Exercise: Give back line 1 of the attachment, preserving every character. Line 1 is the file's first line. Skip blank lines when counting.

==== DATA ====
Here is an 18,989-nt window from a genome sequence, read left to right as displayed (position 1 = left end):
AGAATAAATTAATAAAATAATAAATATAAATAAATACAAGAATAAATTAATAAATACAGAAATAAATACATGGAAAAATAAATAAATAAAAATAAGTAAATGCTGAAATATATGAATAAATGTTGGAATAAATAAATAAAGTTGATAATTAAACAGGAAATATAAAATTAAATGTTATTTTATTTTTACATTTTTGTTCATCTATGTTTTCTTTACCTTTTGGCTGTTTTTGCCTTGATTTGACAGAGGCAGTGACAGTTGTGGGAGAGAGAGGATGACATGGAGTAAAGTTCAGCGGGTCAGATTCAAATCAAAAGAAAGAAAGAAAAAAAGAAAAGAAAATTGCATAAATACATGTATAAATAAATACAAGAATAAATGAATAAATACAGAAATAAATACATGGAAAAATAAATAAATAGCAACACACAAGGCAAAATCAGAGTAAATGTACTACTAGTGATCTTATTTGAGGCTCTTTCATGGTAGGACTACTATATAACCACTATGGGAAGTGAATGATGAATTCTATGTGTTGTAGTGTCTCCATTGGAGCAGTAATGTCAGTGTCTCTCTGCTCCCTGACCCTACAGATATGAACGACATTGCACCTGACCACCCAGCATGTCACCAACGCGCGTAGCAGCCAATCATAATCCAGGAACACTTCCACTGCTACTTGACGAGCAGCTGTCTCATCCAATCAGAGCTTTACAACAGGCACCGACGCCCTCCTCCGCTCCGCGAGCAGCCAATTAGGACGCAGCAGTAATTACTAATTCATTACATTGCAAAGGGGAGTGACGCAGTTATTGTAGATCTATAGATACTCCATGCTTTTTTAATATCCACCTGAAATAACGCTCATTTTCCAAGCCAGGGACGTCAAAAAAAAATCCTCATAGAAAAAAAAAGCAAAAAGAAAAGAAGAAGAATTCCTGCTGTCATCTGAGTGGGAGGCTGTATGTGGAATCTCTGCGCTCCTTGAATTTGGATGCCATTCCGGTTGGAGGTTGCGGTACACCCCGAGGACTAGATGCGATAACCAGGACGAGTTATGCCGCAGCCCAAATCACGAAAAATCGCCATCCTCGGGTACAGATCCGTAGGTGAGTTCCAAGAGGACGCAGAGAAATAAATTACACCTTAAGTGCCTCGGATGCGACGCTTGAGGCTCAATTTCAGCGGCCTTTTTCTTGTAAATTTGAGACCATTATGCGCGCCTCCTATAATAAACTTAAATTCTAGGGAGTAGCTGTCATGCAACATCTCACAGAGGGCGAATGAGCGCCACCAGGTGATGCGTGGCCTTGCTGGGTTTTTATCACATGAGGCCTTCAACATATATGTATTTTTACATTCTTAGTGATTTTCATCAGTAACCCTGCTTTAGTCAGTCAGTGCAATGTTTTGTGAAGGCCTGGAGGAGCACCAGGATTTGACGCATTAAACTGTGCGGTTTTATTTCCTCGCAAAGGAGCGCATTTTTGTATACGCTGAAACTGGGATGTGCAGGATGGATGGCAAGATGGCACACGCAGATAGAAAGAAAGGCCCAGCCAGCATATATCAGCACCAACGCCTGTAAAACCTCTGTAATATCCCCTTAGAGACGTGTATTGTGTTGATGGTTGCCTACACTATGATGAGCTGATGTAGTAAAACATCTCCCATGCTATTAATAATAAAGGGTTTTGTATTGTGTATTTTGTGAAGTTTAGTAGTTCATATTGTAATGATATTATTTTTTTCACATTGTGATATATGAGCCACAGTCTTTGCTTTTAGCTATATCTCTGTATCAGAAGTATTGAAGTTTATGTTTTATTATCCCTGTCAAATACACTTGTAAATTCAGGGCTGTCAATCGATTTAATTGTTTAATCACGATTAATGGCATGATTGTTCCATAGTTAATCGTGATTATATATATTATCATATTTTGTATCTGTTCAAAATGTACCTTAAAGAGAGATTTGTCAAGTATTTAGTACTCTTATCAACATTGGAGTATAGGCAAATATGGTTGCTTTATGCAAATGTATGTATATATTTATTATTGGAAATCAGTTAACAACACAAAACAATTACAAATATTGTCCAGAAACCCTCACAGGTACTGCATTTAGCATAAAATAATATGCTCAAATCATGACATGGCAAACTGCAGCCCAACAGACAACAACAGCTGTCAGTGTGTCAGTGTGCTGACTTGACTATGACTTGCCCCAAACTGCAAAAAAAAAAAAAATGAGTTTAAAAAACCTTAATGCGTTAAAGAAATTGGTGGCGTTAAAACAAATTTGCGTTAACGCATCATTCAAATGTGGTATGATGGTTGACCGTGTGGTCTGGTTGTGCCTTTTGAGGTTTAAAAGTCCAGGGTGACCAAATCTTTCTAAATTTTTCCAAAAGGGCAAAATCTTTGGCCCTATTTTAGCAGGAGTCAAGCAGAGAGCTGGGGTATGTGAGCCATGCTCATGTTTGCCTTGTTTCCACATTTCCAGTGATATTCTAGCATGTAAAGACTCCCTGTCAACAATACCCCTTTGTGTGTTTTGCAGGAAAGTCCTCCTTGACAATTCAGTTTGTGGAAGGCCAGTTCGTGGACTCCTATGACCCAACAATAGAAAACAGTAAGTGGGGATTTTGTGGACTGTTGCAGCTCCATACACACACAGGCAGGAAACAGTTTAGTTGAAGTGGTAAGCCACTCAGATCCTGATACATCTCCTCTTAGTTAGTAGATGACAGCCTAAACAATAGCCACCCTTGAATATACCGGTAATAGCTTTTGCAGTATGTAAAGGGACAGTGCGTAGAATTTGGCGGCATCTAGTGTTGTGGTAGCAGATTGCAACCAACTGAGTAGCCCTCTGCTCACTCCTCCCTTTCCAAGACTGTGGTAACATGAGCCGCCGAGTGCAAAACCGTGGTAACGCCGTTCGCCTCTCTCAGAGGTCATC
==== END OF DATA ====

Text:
Here is an 18,989-nt window from a genome sequence, read left to right as displayed (position 1 = left end):